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Jeep SRT-8 Supercharged--Chicago Cars Direct
Test drive of a 2006 Jeep Grand Cherokee SRT 8 with a SUPERCHARGED 6.1 Hemi
V8 producing 575 horsepower from Chicago
Without question, the Jeep is the hottest rod here. Although the two have
fairly similar power-to-weight ratios (11.4 pounds per horsepower for the Jeep,
12.3 for the Chevy), the Jeep easily outruns the SS.
This thing explodes when you jump on the gas. The four-wheel-drive system
routes the majority of the engine's power to the rear wheels while
cruising, and a clutch in the center differential can reroute power to the
front wheels if the system detects that the rears are losing traction. Hit
the gas, and after a barely audible chirp from the rear tires, the Jeep
hurtles forward. From rest to 60 mph takes only 4.5 seconds, which is about
as quick as a BMW M3 and a second quicker than the SS. The Jeep passes 100
mph in 12.0 seconds, 2.6 seconds sooner than the Chevy.
Part of the Jeep's acceleration advantage comes from the quick-shifting
transmission. It has a manumatic feature that allows manual gear selection,
but the automatic mode worked so well that we mostly relied on it. Upshifts
and downshifts are quick and much smoother than the Chevy's. As a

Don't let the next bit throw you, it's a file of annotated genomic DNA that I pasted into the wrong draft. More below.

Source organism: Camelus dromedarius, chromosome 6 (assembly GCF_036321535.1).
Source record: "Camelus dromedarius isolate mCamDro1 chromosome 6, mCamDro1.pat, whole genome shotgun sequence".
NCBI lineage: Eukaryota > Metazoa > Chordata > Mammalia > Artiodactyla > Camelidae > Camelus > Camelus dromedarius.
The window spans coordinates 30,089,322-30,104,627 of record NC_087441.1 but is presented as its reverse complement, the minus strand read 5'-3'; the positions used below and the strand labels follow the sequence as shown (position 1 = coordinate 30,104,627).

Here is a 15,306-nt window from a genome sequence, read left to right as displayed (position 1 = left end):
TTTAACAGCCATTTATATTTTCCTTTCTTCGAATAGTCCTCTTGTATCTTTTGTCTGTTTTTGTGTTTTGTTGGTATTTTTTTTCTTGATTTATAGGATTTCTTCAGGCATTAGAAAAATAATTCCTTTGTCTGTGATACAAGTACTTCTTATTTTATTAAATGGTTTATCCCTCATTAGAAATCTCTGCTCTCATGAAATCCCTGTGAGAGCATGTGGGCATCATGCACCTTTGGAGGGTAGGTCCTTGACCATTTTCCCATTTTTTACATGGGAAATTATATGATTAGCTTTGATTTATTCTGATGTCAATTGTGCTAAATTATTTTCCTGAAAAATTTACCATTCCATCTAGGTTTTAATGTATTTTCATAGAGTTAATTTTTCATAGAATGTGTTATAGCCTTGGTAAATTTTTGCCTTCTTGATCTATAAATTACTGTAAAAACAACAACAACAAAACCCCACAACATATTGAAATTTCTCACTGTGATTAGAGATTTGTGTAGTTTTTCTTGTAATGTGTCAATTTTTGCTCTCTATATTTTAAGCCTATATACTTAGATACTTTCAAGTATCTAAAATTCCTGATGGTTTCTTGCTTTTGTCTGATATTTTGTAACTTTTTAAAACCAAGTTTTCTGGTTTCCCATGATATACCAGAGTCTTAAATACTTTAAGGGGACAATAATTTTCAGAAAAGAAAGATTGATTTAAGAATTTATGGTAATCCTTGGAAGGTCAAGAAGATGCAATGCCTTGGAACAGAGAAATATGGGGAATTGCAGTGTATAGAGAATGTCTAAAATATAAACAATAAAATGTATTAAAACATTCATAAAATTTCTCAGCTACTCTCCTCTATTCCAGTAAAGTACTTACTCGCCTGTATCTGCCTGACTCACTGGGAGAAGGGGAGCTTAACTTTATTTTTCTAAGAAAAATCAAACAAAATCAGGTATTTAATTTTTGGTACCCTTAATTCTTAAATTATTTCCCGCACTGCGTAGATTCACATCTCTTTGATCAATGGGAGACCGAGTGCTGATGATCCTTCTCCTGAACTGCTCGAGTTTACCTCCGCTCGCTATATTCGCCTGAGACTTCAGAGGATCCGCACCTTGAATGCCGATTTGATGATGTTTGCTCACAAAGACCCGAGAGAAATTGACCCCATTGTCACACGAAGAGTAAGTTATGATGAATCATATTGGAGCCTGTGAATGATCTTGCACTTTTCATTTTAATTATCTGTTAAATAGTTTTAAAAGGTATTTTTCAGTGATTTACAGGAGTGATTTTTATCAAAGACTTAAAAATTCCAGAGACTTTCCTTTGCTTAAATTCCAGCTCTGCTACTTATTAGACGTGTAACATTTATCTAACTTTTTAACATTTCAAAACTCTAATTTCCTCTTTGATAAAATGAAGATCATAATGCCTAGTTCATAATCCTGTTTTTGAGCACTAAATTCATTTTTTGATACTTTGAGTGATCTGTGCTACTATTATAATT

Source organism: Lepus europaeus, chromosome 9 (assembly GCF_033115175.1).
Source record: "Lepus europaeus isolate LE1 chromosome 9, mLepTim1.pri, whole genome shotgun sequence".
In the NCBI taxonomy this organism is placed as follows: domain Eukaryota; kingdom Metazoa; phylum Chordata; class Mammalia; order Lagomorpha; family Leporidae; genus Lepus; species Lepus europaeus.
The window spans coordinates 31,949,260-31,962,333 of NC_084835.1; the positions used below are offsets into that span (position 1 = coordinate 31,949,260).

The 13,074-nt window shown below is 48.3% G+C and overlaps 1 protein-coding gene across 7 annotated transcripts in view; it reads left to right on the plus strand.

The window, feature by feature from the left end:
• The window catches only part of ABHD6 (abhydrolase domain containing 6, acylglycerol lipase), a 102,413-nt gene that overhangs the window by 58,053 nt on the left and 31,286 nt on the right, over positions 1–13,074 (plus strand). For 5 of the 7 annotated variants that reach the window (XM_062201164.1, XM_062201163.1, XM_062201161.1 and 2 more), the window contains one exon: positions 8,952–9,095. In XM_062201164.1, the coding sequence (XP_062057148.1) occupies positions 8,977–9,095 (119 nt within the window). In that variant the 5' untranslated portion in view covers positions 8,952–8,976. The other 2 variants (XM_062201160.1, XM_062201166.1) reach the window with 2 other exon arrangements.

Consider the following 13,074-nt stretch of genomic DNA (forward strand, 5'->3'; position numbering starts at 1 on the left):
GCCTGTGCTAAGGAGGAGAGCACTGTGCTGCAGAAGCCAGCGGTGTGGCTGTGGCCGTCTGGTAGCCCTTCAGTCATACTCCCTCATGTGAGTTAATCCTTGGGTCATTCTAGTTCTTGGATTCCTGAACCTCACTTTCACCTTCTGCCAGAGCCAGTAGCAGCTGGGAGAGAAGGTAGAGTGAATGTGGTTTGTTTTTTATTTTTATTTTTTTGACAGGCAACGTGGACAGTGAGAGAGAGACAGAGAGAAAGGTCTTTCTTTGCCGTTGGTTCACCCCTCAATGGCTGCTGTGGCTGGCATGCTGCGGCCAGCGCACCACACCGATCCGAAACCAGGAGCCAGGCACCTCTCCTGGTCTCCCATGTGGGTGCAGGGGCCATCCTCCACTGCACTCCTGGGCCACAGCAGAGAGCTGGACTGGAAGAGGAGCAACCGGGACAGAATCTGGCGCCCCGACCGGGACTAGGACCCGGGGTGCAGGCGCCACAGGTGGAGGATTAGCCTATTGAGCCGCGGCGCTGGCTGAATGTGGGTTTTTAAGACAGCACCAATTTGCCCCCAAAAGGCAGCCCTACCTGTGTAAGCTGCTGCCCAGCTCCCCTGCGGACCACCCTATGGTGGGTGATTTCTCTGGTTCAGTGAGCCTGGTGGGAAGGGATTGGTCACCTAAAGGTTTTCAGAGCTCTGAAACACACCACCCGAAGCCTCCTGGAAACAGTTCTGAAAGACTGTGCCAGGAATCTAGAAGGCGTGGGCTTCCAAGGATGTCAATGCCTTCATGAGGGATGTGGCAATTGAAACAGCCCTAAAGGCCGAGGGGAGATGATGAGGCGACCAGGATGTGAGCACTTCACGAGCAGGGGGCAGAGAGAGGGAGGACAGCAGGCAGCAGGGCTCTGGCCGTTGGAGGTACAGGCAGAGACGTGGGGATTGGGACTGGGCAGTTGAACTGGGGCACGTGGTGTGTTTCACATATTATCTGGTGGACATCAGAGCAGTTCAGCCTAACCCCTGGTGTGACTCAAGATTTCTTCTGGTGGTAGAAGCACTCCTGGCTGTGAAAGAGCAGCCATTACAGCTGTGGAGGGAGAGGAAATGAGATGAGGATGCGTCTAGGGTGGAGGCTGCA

smack-you-into-the-seat machine, the Jeep's got a definite edge.
It also handles fairly well. We're talking about a 4794-pound sport-ute
with a decidedly unsportingly high center of gravity, but it's crisper in
the curves than you'd think. On the skidpad, its 0.88 g outperformed the
Chevy's 0.81-g score. The SRT8 would have performed better in the
lane-change test, but its stability-control system can't be completely
disabled. In normal mode, the system clamps down at the slightest slide.
Hitting the "off" button allows a little more sliding, but it still
intervenes enough that it slowed us down in the lane change.
But in the real world, the stability system wasn't a bother. In fact, this
truck is fun in the twisties. Although we didn't put it on the clock as we